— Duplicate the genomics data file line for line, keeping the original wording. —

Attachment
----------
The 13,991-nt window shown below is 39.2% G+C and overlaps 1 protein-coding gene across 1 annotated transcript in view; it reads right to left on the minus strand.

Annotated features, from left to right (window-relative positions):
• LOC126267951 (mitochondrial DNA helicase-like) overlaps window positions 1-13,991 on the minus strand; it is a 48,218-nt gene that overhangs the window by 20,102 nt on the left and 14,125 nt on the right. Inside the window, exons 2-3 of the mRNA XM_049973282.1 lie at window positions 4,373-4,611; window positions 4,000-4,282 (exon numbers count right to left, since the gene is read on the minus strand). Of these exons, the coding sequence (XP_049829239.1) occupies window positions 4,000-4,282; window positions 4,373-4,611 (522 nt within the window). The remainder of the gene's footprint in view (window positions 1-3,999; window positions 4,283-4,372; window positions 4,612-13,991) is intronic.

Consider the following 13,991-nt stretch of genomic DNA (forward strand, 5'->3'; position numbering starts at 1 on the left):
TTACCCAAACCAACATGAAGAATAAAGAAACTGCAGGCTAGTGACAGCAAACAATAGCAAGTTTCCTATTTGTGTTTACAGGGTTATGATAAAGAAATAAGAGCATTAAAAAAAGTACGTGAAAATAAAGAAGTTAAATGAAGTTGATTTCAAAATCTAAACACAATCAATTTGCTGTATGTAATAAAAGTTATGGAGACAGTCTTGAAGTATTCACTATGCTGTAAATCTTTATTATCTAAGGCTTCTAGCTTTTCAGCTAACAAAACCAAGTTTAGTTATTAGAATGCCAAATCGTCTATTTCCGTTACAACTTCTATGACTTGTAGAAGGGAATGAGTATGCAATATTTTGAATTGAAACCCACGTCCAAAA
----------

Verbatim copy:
The 13,991-nt window shown below is 39.2% G+C and overlaps 1 protein-coding gene across 1 annotated transcript in view; it reads right to left on the minus strand.

Annotated features, from left to right (window-relative positions):
• LOC126267951 (mitochondrial DNA helicase-like) overlaps window positions 1-13,991 on the minus strand; it is a 48,218-nt gene that overhangs the window by 20,102 nt on the left and 14,125 nt on the right. Inside the window, exons 2-3 of the mRNA XM_049973282.1 lie at window positions 4,373-4,611; window positions 4,000-4,282 (exon numbers count right to left, since the gene is read on the minus strand). Of these exons, the coding sequence (XP_049829239.1) occupies window positions 4,000-4,282; window positions 4,373-4,611 (522 nt within the window). The remainder of the gene's footprint in view (window positions 1-3,999; window positions 4,283-4,372; window positions 4,612-13,991) is intronic.

Consider the following 13,991-nt stretch of genomic DNA (forward strand, 5'->3'; position numbering starts at 1 on the left):
TTACCCAAACCAACATGAAGAATAAAGAAACTGCAGGCTAGTGACAGCAAACAATAGCAAGTTTCCTATTTGTGTTTACAGGGTTATGATAAAGAAATAAGAGCATTAAAAAAAGTACGTGAAAATAAAGAAGTTAAATGAAGTTGATTTCAAAATCTAAACACAATCAATTTGCTGTATGTAATAAAAGTTATGGAGACAGTCTTGAAGTATTCACTATGCTGTAAATCTTTATTATCTAAGGCTTCTAGCTTTTCAGCTAACAAAACCAAGTTTAGTTATTAGAATGCCAAATCGTCTATTTCCGTTACAACTTCTATGACTTGTAGAAGGGAATGAGTATGCAATATTTTGAATTGAAACCCACGTCCAAAA